LA Forensics: The Sandwich Shop Murders
A Promising Case
The cash register was taken for analysis. Its last registered transaction had occurred that morning at 1:32: a turkey and bacon sandwich, a seafood sandwich, and two tuna salads. According to the tape, the items had not been paid for. Thus, it seemed very possible that the shooter had handled the dropped sandwich, since it had been turkey and bacon, but it was not easy to lift fingerprints from plastic bags, so latent print technicians concentrated on other items first. When they got few prints from the cash register, chips bags collected from the counter, or coins from the register's drawer, they turned to the plastic bag. Feeling pressure to find something that would nail a suspect, if identified, they worked cautiously.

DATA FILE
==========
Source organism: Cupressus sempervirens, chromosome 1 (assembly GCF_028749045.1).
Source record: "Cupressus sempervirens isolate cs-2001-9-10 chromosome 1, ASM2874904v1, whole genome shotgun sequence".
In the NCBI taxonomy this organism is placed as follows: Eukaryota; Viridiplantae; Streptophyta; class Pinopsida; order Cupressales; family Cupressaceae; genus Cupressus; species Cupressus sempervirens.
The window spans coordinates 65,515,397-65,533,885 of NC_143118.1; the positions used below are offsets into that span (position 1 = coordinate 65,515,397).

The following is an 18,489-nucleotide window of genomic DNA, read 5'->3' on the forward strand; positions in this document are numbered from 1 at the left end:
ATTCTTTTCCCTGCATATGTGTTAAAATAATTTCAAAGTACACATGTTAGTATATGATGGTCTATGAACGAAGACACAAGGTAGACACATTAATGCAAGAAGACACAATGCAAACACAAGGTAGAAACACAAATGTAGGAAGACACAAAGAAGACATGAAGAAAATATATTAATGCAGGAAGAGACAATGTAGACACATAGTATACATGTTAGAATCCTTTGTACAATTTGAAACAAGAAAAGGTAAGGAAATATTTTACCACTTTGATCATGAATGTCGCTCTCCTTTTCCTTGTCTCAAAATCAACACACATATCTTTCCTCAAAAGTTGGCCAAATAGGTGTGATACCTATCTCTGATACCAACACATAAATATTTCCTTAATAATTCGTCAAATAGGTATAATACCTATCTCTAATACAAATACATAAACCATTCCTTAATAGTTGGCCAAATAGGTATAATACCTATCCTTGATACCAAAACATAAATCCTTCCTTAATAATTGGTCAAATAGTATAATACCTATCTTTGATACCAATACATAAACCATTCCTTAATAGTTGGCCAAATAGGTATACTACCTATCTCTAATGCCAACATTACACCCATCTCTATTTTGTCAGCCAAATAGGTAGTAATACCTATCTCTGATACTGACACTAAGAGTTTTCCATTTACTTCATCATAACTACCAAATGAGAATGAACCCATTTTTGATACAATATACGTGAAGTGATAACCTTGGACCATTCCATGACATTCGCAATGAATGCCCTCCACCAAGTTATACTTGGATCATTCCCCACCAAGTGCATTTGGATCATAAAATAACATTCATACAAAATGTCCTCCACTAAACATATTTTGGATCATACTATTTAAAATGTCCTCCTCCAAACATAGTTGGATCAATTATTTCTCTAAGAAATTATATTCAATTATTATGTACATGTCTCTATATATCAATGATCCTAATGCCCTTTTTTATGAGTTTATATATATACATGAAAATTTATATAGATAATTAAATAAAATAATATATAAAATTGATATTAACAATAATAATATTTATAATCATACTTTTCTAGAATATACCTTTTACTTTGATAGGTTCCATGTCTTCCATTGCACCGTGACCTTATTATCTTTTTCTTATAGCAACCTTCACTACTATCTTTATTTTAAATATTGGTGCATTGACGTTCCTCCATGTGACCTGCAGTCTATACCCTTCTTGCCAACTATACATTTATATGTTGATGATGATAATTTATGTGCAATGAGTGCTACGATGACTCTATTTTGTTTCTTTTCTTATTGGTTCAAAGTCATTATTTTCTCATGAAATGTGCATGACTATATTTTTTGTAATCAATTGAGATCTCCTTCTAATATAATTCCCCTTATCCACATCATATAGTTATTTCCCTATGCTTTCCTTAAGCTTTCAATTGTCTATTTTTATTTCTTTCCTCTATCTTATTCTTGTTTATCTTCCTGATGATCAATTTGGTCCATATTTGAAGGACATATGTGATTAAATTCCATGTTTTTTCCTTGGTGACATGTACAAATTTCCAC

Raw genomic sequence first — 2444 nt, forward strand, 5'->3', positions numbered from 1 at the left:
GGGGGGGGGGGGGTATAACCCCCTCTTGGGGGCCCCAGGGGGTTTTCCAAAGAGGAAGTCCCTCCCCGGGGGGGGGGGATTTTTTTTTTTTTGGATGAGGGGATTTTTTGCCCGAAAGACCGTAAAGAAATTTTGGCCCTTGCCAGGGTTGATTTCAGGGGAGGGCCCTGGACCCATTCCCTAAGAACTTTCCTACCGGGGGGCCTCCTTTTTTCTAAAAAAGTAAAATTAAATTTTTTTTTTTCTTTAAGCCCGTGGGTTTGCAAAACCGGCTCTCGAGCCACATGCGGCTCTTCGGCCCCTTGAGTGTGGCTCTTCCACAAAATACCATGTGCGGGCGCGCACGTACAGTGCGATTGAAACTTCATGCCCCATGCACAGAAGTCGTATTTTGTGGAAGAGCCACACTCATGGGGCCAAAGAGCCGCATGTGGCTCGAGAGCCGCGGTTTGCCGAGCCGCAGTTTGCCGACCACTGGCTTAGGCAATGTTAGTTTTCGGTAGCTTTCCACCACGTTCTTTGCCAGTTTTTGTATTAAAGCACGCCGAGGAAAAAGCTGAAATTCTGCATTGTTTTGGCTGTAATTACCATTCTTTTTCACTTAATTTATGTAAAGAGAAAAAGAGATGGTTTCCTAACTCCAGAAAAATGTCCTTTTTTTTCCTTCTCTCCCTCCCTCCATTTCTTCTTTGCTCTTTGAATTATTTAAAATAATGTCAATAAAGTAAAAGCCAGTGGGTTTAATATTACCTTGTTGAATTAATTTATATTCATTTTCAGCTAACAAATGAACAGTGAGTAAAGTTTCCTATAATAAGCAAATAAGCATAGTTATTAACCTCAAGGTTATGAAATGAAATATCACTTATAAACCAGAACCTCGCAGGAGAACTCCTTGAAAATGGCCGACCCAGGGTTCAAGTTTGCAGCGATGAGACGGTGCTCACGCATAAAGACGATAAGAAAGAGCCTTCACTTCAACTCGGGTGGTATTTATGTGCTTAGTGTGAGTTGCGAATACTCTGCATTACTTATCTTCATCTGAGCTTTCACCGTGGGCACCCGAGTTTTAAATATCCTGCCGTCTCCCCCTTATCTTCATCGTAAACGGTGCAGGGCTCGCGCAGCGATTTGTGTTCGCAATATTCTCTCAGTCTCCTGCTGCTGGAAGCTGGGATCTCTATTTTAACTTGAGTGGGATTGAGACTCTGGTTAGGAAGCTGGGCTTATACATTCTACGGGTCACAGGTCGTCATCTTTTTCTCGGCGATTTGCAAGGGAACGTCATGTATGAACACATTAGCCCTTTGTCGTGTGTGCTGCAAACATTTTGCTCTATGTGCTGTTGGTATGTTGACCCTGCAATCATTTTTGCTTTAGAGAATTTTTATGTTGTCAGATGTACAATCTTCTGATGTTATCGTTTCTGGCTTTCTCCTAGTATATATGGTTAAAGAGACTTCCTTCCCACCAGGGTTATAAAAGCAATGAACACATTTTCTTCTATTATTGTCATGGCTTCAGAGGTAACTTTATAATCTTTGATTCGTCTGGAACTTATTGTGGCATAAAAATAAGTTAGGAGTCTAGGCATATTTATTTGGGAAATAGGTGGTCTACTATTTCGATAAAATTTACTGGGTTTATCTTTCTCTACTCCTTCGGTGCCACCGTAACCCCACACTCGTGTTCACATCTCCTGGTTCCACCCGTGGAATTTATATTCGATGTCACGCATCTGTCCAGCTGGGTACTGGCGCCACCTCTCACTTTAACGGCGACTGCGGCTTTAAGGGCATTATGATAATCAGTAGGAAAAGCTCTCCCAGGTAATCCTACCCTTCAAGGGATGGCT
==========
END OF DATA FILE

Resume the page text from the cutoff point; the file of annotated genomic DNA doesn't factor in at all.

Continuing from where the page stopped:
Scott Hurwitz, a latent print analyst, refrained from applying the typical method of black fingerprint powder to make prints on the bag visible, for fear of smudging them. He turned instead to a different type of processing cyanoacrylate fuming, also known as Superglue fuming, which is done inside a special hood. Discovered in Japan in 1978, it is a chemical method that reacts with acids and proteins in the sweat that leaves the print impression.
"It's heated up," Hurwitz explained, "and the fumes will collect onto the surface where the fingerprint is." The glue hardens and the print is thus more easily preserved than with a powder. With this method, SID managed to get a good impression of a left thumbprint and a left index finger on the bottom of the bag. However, after putting the impressions through the AFIS database, where they were compared against millions of others in digital storage, they found that no one with a prior criminal record had committed this crime.
Nevertheless, the detectives believed they had a promising case. "We had prints," said Officer Moseley, "and we had ballistics. It was a good crime scene. It had a lot of evidence that could be processed."
They would soon have more.